The Y2K disturbances will be similar to the riots you see after victorious sports teams return to their hometowns for parades, and will naturally play themselves out as the liquor supply of the participants is consumed. Besides, all policeman, police reservists, national guardsmen, and federal military personnel will be standing by to bust heads and keep a lid on things.


Y2K Myth: There will be bank runs resulting in a collapse of the economy.

Y2K Fact: Government officials have more sense than the Y2K doomsters (as do most creatures sufficiently evolved to be no longer shrieking and swinging branch-to-branch) so they will most likely introduce regulations to prevent this particular madness. Besides, all withdrawn money will be quickly deposited in the week after the meter roll when the Y2K-spooked depositors see for themselves that the world has neither stopped rotating on its axis nor revolving around the sun. (A few Y2Kers may die of disappointment, but that's their affair.)


Y2K Myth: Food stores will be stripped bare, resulting in food shortages to the point of starvation.

Y2K Fact: The real Y2K food problem will be faced by the dummies who were stampeded by the doomsters. They will have figure out what to do with the Himalaya of hash they squirreled away.

The Y2K chattering teeth never tire of clacking away about how there is only a week's worth (or 3 days or whatever) of food in the food distribution chain. They fail to mention the fact that this "chain" is constantly being renewed at the supply end, which will not be shut down as they imagine.

Besides, most of the hoard and hide Chicken Littles will have assembled their mile high pile Doomsday dinners long before December, so there will be only minimal last minute food runs. And on top of all that the supermarkets will actually be overflowing with food in January of 2000 simply because many people will be eating their way through 20 years of powdered yams, and will thus not be buying food at the stores, resulting in an oversupply of food, not a shortage.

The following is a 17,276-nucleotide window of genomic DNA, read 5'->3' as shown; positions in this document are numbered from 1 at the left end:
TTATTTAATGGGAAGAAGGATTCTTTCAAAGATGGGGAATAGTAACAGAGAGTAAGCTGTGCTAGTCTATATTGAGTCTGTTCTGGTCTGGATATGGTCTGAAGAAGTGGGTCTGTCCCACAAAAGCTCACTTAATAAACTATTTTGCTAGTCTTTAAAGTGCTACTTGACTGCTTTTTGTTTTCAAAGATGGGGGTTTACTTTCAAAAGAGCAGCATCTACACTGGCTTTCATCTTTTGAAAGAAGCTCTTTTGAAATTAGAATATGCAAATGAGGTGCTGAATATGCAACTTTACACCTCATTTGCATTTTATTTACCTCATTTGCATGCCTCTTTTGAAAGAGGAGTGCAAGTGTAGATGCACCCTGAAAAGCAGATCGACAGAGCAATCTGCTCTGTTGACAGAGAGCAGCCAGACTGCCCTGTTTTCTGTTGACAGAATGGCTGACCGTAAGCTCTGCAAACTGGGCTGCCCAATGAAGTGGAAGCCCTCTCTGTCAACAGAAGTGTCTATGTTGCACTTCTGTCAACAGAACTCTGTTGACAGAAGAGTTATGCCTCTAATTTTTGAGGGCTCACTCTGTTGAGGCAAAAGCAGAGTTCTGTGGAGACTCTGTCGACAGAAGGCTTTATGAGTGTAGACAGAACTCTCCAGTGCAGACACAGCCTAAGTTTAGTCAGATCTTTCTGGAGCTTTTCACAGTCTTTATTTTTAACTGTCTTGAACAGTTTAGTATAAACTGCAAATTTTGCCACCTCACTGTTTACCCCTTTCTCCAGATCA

I trust this has deflated some of the Y2K gasbags. These industrious critters have amassed such a mountain of myths that one is all but overwhelmed. I'll be back later to let some more air out.

Link at


-- Andy (2000EOD@prodigy.net), December 24, 1998



This is RealAudio of someone (Chittum?) poking fun at Y2k preparation in the form of a circus barker impression. Need a good laugh during the holidays? This is it!!!

-- ROFLMAO! (hard@to.say), December 24, 1998.

By Jove!

Sounds like someone is giving him a bally good rogering during the monologue, hence the high pitched voice, what?

Damned good show by Shittum though, managed to finish despite the extenuating circumstances, much like y2k Ha! First class old chap, first class!